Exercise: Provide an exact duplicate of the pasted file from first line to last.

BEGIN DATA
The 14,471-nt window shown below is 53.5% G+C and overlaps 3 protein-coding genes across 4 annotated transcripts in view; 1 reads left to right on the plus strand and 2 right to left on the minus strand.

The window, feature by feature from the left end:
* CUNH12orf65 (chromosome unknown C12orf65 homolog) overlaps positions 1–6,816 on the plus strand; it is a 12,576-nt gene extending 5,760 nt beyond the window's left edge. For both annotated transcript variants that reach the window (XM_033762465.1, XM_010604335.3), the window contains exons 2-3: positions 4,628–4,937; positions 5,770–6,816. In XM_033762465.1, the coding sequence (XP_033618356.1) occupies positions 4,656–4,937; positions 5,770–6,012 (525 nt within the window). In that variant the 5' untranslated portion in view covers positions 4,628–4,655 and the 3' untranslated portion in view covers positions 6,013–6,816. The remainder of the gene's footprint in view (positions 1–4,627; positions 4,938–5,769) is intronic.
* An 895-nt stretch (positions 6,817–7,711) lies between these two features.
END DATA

The 14,471-nt window shown below is 53.5% G+C and overlaps 3 protein-coding genes across 4 annotated transcripts in view; 1 reads left to right on the plus strand and 2 right to left on the minus strand.

The window, feature by feature from the left end:
* CUNH12orf65 (chromosome unknown C12orf65 homolog) overlaps positions 1–6,816 on the plus strand; it is a 12,576-nt gene extending 5,760 nt beyond the window's left edge. For both annotated transcript variants that reach the window (XM_033762465.1, XM_010604335.3), the window contains exons 2-3: positions 4,628–4,937; positions 5,770–6,816. In XM_033762465.1, the coding sequence (XP_033618356.1) occupies positions 4,656–4,937; positions 5,770–6,012 (525 nt within the window). In that variant the 5' untranslated portion in view covers positions 4,628–4,655 and the 3' untranslated portion in view covers positions 6,013–6,816. The remainder of the gene's footprint in view (positions 1–4,627; positions 4,938–5,769) is intronic.
* An 895-nt stretch (positions 6,817–7,711) lies between these two features.